(Spoiler alerts ahead, although, honestly, you really should have seen all these movies by now.)

Why destroy Gotham in one fell swoop when you can detonate a fusion bomb with a five-month countdown? Why use your superpowers to cripple The Avengers when you can devise a roundabout plan to get Bruce Banner angry? Why kill infant Simba when you can exile him from the Pridelands with the hope he doesn’t make a triumphant third-act return as an adult lion to retake his place as rightful king?

Likewise, there’s an easy way and a hard way home to my apartment after work. The easy way involves three stops on an express train for a total travel time of about 18 minutes. The hard way involves multiple treks across Manhattan’s suspension bridges for a total travel time of about 145 minutes. Last Friday night, I opted for the latter, and tomorrow, I’m planning a reprise.

What can I say? I’m a glutton for punishment.

That, and I’m eight weeks into marathon training. Though really, I think we can all agree those are pretty much the same thing.

My past experiences with run-commuting – awkwardly dubbed runnuting by this wordsmith – have been largely negative: changing at work, weaving through tourists, regretting my stomach-annihilating lunch decisions. But with enough planning, I’ve learned a double-digit post-work runnute is not only achievable; it’s actually preferable to a Saturday morning long run. That’s because a Saturday morning long run destroys an entire weekend – early to bed on Friday night and exhausted on Saturday night – while a Friday long run preserves the promise of a real, honest-to-god Saturday night on the town.

Or Sunday afternoon on the town. Whatever.

Both of these extra-large beers may or may not have belonged to this girl. I’ll let you be the judge.

For anyone else considering making the switch, here are my tips:

PACK AHEAD. You’ll want to bring the bare minimum with you to work and wear clothes you don’t mind leaving in your desk drawer for an entire weekend. Last Friday, I arrived at work with the following in a reusable bag:

  • Metro card/workplace ID/license/credit card/$20, all cinched together with a hair tie, instead of a full-blown wallet.
  • Running shorts/tank/bra/socks/shoes/headband.
  • iPhone.
  • GUs.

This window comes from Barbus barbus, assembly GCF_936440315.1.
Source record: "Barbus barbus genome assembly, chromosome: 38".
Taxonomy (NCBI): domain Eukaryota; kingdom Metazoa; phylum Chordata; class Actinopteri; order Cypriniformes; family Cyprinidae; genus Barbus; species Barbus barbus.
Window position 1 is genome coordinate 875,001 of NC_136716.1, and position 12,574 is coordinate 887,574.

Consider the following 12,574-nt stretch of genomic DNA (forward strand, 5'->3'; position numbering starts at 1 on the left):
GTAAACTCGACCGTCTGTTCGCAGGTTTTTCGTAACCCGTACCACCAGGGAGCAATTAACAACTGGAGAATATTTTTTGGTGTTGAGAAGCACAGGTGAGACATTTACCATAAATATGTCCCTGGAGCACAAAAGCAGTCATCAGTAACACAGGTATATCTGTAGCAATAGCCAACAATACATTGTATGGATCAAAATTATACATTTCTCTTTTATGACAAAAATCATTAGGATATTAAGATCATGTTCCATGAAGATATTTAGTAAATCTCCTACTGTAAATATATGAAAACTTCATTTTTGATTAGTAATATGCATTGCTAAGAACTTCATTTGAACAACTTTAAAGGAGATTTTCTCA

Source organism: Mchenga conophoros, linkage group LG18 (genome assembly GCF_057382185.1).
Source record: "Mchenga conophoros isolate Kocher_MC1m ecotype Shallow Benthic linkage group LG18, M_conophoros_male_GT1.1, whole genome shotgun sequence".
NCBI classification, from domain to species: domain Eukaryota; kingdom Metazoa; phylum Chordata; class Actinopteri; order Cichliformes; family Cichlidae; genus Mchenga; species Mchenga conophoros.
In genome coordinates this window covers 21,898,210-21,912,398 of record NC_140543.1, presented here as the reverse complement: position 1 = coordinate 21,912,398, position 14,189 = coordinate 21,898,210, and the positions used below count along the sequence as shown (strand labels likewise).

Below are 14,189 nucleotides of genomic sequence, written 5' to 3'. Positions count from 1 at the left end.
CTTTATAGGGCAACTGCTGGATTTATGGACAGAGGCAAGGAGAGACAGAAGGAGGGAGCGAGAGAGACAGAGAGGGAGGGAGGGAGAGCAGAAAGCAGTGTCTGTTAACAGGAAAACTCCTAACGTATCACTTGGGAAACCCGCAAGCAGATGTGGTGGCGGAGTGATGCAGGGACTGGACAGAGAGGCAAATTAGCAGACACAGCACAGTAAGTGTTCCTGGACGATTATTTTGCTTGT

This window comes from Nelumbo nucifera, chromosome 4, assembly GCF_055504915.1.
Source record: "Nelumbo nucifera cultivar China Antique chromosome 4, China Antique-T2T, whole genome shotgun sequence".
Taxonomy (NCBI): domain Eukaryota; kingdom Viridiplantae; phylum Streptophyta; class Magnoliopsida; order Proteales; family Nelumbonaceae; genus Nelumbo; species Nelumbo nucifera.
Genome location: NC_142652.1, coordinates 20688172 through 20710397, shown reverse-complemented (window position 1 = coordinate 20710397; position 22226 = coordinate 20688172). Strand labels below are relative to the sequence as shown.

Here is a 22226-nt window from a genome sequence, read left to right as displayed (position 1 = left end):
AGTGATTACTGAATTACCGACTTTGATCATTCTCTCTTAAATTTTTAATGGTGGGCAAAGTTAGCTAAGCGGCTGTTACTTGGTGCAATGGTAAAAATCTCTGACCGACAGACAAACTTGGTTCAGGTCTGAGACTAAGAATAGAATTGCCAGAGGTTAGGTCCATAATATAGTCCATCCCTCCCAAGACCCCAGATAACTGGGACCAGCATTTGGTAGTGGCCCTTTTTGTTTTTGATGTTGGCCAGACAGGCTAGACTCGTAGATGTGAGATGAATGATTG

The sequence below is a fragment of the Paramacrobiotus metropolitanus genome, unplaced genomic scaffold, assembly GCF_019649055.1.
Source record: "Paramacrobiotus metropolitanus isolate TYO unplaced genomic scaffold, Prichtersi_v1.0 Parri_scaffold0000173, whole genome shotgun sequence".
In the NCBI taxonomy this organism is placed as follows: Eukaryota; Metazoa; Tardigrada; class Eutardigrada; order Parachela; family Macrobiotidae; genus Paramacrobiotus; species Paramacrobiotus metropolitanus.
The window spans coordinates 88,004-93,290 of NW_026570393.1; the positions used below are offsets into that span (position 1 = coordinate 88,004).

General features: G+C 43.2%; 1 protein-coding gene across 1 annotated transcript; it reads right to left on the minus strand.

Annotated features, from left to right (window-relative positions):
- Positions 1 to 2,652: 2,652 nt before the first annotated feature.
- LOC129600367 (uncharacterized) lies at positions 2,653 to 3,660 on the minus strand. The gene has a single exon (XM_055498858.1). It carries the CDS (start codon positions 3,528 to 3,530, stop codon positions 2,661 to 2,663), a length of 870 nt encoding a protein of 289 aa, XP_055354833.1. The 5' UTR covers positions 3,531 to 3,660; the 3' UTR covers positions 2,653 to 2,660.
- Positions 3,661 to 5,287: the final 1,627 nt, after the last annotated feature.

• House keys.
  • Running belt with small pocket to hold all of the above while I made my way home.

EAT THOUGHTFULLY. Traditionally a morning runner, I’m not used to logging miles with anything more than the previous night’s dinner in my stomach. That means I had to remain mindful as I snacked throughout the day ahead of my evening long run. I opted for a normal breakfast; an early, carby lunch; and a light snack about an hour before the workday ended. When I got home at 9 p.m. after logging 14 miles, I also proceeded to eat the entire contents of my refrigerator. No big deal.

PLAN YOUR ROUTE CAREFULLY. Running up Lexington Ave. or down Wall Street or through Times Square at rush hour is a surefire way to ruin your life. Opt instead for the East or West Side highways or the less-traversed avenues like 1st Ave or 10th Ave. And whether or not you have a Garmin, plot your course before leaving the office, or you may find yourself 14-miles in and still in Brooklyn. And I can imagine no worse fate.

PARTY HARD ON SATURDAY. Seriously. Make it worth the hurt.

Running Training

First Things First

As Curiosity touched down on Mars’ surface last week—marking the fourth NASA unmanned surface rover to explore the red planet since 1996—I was struck by how few firsts my generation has experienced.

Sure, Generation Y has lived through some momentous and empowering firsts, from the United States’ first black president to the country’s first legalized same-sex marriage to Cory and Topanga’s first onscreen kiss, but when compared to the series of subsequent firsts lived by my parents’ generation, the Millennials’ cut seems pretty paltry indeed.

Take my father, for example. Born in 1953, this man has lived through cultural first after first after first, from the civil rights movement to music to breakthroughs in technology. Just considering the space race alone, the Baby Boomer generation was awarded one first after another for decades.

  • Oct. 4, 1957: USSR launches first artificial earth satellite.
  • May 5, 1961: Alan Shepard becomes the first American in space.
  • July 20, 1969: Neil Armstrong and Buzz Aldrin become the first men to walk on the Moon. The moon!

Compare that line-up to my generation’s most memorable firsts:

  • June 2, 1992: Lisa Frank releases her first line of Trapper Keepers.

You get my point.

Living as a 26-year-old New Yorker with quite a few life experiences already under belt, I’m often struck with the same feeling on an individual scale: that the vast majority of my notable firsts are already behind me. First kiss? Hey there, middle school boyfriend. First drink? Hey there, Smirnoff Ice in some parents’ basement. First lady? Hey there, Michelle Obama.